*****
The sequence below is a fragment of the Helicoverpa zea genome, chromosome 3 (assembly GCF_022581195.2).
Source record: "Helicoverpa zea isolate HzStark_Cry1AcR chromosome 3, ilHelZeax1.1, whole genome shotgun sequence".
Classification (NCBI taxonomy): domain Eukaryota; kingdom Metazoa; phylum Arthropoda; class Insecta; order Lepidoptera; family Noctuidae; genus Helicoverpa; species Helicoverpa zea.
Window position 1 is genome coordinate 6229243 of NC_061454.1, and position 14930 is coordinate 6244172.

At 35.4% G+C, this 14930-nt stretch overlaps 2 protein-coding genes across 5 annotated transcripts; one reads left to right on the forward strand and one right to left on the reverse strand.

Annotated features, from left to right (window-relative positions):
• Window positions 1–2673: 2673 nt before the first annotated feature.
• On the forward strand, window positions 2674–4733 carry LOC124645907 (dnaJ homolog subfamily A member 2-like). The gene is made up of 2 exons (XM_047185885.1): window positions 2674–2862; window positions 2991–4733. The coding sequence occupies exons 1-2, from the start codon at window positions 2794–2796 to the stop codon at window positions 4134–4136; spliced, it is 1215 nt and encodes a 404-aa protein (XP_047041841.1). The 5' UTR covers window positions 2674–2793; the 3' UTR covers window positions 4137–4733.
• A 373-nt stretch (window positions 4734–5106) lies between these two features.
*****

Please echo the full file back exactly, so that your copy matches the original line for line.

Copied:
The sequence below is a fragment of the Helicoverpa zea genome, chromosome 3 (assembly GCF_022581195.2).
Source record: "Helicoverpa zea isolate HzStark_Cry1AcR chromosome 3, ilHelZeax1.1, whole genome shotgun sequence".
Classification (NCBI taxonomy): domain Eukaryota; kingdom Metazoa; phylum Arthropoda; class Insecta; order Lepidoptera; family Noctuidae; genus Helicoverpa; species Helicoverpa zea.
Window position 1 is genome coordinate 6229243 of NC_061454.1, and position 14930 is coordinate 6244172.

At 35.4% G+C, this 14930-nt stretch overlaps 2 protein-coding genes across 5 annotated transcripts; one reads left to right on the forward strand and one right to left on the reverse strand.

Annotated features, from left to right (window-relative positions):
• Window positions 1–2673: 2673 nt before the first annotated feature.
• On the forward strand, window positions 2674–4733 carry LOC124645907 (dnaJ homolog subfamily A member 2-like). The gene is made up of 2 exons (XM_047185885.1): window positions 2674–2862; window positions 2991–4733. The coding sequence occupies exons 1-2, from the start codon at window positions 2794–2796 to the stop codon at window positions 4134–4136; spliced, it is 1215 nt and encodes a 404-aa protein (XP_047041841.1). The 5' UTR covers window positions 2674–2793; the 3' UTR covers window positions 4137–4733.
• A 373-nt stretch (window positions 4734–5106) lies between these two features.